High levels of environmental pollution may increase the rates of twin births, suggests research in Occupational and Environmental Medicine.
Researchers investigated the rates of twin births of mothers living in the vicinity of a toxic waste incinerator in the Hesse region of Germany. The rates were compared with those of two other areas without obvious environmental pollution in Hesse, and assessed against regional birth records from 1994 to 1997.
Twinning rates in areas near the toxic waste incinerator were more than twice as high as those in the two comparison areas.
The researchers also assessed the proportion of mothers undergoing fertility treatment, as this can increase the likelihood of twin births. This proportion was highest (8.3%) among women from one of the areas without a toxic waste incinerator. And the prevalence of twinning was no higher among women undergoing fertility treatment.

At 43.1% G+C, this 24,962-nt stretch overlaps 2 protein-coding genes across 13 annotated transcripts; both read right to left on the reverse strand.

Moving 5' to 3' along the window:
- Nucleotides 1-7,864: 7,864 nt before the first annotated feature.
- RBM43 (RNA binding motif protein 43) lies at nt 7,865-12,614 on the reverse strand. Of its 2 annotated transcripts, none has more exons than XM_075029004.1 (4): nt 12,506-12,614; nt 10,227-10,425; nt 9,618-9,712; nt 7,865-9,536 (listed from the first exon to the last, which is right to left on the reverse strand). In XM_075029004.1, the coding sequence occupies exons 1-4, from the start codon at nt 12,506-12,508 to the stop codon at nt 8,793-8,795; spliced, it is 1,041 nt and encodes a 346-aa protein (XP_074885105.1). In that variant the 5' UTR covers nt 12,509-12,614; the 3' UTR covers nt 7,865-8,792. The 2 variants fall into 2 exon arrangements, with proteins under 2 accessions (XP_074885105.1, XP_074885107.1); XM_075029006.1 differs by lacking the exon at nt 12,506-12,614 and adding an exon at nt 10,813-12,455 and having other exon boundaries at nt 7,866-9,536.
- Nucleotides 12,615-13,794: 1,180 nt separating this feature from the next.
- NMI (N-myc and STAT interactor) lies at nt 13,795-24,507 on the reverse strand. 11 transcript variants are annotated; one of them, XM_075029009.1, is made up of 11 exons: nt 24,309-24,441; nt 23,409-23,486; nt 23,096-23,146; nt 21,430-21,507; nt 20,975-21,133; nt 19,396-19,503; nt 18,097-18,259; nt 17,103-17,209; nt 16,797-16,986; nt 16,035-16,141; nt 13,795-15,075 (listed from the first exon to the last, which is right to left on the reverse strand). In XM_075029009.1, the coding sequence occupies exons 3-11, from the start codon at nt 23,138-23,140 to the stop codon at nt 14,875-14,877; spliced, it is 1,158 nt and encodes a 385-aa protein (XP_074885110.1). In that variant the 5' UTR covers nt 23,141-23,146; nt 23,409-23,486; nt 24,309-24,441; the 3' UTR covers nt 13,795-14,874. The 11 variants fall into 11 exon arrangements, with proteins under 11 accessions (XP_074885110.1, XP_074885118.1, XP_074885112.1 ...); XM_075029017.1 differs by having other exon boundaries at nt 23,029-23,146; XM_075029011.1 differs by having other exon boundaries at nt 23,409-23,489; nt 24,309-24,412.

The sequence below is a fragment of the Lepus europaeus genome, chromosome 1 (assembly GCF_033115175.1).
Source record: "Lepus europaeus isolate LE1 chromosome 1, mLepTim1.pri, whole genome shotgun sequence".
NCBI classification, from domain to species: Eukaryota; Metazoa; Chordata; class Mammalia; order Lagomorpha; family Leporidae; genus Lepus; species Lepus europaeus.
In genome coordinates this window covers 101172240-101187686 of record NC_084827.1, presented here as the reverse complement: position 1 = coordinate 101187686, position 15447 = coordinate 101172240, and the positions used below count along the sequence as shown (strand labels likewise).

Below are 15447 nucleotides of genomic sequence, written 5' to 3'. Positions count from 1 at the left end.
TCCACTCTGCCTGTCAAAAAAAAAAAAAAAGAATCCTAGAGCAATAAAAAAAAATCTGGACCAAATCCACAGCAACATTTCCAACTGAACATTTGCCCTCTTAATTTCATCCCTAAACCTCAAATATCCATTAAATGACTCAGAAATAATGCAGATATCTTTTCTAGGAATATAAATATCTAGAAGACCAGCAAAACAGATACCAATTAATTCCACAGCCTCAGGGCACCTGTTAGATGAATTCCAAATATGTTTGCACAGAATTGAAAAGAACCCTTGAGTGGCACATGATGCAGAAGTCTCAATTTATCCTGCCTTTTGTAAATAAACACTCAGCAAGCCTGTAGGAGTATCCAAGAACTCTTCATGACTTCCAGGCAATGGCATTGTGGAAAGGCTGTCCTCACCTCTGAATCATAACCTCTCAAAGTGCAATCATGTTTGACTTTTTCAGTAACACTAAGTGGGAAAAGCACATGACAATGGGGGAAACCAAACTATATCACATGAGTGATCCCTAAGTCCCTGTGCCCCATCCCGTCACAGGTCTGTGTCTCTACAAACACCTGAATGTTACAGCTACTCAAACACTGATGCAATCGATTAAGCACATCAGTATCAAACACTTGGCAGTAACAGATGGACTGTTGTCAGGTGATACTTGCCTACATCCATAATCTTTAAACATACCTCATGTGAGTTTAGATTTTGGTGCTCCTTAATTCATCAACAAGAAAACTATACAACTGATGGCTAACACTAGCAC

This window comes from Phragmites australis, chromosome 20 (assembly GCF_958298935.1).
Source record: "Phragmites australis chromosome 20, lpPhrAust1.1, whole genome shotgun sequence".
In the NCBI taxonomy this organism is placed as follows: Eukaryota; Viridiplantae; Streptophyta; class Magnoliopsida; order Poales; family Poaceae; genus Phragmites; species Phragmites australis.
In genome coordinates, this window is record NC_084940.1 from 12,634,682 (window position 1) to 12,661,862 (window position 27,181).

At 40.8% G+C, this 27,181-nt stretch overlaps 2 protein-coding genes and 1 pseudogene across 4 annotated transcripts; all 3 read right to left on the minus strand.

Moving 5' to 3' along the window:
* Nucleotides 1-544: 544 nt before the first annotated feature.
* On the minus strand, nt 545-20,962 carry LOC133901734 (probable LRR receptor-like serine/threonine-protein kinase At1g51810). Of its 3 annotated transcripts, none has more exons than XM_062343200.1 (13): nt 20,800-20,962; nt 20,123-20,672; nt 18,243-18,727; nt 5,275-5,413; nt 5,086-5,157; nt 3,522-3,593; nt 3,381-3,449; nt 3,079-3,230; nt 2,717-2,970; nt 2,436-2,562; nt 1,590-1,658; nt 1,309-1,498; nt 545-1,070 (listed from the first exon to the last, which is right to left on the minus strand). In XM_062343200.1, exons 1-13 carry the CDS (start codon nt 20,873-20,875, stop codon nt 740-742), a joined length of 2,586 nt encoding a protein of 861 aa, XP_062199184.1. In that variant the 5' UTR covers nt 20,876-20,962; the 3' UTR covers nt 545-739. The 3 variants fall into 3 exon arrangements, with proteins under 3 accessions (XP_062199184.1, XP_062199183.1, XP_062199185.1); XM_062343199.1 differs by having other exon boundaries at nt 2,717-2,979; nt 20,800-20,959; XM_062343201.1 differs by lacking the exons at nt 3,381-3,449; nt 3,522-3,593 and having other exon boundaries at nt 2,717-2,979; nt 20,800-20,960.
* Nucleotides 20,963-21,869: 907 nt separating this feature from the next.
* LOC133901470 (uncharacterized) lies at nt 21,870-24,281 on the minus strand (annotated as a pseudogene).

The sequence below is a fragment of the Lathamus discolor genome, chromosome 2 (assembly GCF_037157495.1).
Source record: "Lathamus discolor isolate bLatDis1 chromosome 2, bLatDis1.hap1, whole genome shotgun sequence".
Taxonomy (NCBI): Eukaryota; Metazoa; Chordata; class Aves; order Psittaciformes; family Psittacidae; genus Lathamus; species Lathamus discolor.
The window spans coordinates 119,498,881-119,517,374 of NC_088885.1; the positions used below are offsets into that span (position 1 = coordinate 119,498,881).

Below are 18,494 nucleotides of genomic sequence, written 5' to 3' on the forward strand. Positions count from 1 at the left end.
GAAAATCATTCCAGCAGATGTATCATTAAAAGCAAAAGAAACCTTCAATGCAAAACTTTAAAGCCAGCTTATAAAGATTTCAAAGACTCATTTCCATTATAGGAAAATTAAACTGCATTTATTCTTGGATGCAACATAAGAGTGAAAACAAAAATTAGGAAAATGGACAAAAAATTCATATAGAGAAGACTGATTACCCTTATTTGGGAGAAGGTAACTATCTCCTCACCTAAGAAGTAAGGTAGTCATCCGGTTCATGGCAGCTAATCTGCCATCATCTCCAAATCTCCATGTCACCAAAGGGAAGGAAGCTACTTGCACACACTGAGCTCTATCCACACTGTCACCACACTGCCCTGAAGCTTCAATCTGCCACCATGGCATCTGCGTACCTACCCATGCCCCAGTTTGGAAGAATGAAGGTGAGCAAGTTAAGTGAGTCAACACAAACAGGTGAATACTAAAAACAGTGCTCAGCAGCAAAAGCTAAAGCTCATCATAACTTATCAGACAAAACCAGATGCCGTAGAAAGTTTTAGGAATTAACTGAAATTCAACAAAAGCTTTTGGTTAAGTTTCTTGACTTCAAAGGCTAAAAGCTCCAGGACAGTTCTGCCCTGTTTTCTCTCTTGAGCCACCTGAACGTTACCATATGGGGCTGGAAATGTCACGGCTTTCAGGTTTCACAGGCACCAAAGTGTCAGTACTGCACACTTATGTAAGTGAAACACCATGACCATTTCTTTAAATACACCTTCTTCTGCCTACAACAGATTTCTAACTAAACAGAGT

Analysis of birth records showed that in areas where people lived close to the toxic waste incinerator, or other heavy industries in the region, the twin birth rate was up to twice that of other areas.
The authors conclude that there may therefore be a link between industrial pollution and the rate of twin births.
The rate of multiple births, which have not resulted from fertility treatment may also be an indicator of the extent of exposure to other environmental factors that could detrimental effects on health, they suggest.